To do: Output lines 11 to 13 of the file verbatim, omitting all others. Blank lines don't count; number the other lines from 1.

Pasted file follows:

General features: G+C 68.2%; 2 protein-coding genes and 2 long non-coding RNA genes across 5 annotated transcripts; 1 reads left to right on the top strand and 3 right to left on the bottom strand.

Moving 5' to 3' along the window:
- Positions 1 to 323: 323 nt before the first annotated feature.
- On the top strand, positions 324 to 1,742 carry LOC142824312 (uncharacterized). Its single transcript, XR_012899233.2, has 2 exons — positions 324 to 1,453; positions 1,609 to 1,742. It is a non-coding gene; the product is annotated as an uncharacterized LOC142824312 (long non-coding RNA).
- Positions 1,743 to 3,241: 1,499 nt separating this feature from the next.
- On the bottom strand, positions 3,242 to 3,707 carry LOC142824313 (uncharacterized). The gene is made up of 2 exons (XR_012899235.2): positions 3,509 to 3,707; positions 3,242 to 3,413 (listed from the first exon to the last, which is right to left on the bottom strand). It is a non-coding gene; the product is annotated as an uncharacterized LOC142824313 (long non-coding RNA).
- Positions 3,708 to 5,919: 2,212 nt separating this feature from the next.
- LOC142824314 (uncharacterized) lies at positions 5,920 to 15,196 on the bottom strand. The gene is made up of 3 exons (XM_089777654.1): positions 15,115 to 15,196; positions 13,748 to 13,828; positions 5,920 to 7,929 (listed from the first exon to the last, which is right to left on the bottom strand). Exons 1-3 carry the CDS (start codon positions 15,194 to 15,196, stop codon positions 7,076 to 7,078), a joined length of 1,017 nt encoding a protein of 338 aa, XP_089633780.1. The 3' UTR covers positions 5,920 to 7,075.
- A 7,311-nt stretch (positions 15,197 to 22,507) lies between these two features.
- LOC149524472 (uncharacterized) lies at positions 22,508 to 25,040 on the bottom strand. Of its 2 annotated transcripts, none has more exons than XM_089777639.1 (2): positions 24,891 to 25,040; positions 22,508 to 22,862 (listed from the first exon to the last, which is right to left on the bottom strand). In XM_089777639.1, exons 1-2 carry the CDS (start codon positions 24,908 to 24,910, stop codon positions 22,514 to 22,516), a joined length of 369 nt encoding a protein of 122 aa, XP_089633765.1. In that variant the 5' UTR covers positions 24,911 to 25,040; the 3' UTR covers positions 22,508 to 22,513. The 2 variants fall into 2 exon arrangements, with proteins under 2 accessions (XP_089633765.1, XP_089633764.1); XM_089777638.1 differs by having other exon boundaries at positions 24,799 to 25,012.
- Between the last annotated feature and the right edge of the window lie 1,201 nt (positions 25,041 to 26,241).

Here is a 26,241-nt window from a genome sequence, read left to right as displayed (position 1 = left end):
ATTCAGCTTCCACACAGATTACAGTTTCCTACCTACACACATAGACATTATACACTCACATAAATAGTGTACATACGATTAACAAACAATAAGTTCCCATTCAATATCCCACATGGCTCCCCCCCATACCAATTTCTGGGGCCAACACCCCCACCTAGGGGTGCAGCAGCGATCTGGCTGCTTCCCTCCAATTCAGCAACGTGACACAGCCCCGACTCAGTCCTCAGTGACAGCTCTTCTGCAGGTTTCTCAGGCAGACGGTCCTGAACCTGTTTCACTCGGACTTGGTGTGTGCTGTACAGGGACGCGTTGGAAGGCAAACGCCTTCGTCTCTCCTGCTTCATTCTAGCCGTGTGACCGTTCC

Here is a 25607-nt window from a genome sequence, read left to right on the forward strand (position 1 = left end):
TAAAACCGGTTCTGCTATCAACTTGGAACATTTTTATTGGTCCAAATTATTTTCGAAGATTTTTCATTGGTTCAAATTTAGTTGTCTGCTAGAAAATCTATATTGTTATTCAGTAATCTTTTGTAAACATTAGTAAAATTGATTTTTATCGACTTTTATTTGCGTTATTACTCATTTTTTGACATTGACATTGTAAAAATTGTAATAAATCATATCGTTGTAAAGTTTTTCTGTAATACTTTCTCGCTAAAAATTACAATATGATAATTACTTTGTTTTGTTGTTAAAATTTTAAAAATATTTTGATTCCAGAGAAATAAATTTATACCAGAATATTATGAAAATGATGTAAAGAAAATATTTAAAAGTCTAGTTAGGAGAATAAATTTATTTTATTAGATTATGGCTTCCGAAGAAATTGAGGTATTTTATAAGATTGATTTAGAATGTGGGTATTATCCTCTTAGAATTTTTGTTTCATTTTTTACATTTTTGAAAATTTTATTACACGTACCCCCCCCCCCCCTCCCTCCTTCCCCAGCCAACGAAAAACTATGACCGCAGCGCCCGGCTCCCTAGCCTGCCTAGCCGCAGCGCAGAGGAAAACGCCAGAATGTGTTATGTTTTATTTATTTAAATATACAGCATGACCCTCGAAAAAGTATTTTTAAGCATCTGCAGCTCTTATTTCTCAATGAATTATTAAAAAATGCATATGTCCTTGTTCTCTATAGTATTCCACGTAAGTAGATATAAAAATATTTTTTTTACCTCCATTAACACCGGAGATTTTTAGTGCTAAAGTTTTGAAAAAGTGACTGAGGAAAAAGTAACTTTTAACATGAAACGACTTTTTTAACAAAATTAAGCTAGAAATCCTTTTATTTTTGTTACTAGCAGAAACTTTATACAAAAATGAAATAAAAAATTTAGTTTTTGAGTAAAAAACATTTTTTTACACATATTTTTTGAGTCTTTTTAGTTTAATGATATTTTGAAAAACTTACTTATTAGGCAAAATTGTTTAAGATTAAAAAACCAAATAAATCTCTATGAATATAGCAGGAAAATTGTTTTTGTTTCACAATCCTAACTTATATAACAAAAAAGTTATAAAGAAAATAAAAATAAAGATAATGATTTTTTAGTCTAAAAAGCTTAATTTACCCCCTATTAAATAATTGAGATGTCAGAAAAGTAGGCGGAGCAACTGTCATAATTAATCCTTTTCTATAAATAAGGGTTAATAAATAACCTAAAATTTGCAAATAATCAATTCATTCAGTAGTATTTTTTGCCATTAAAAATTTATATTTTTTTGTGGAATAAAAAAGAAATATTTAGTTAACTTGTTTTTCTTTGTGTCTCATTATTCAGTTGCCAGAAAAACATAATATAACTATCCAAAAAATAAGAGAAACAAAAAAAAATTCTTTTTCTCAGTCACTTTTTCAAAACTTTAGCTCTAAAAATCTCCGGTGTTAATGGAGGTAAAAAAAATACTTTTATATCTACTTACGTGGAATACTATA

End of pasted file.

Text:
- Between the last annotated feature and the right edge of the window lie 1,201 nt (positions 25,041 to 26,241).

Here is a 26,241-nt window from a genome sequence, read left to right as displayed (position 1 = left end):
ATTCAGCTTCCACACAGATTACAGTTTCCTACCTACACACATAGACATTATACACTCACATAAATAGTGTACATACGATTAACAAACAATAAGTTCCCATTCAATATCCCACATGGCTCCCCCCCATACCAATTTCTGGGGCCAACACCCCCACCTAGGGGTGCAGCAGCGATCTGGCTGCTTCCCTCCAATTCAGCAACGTGACACAGCCCCGACTCAGTCCTCAGTGACAGCTCTTCTGCAGGTTTCTCAGGCAGACGGTCCTGAACCTGTTTCACTCGGACTTGGTGTGTGCTGTACAGGGACGCGTTGGAAGGCAAACGCCTTCGTCTCTCCTGCTTCATTCTAGCCGTGTGACCGTTCC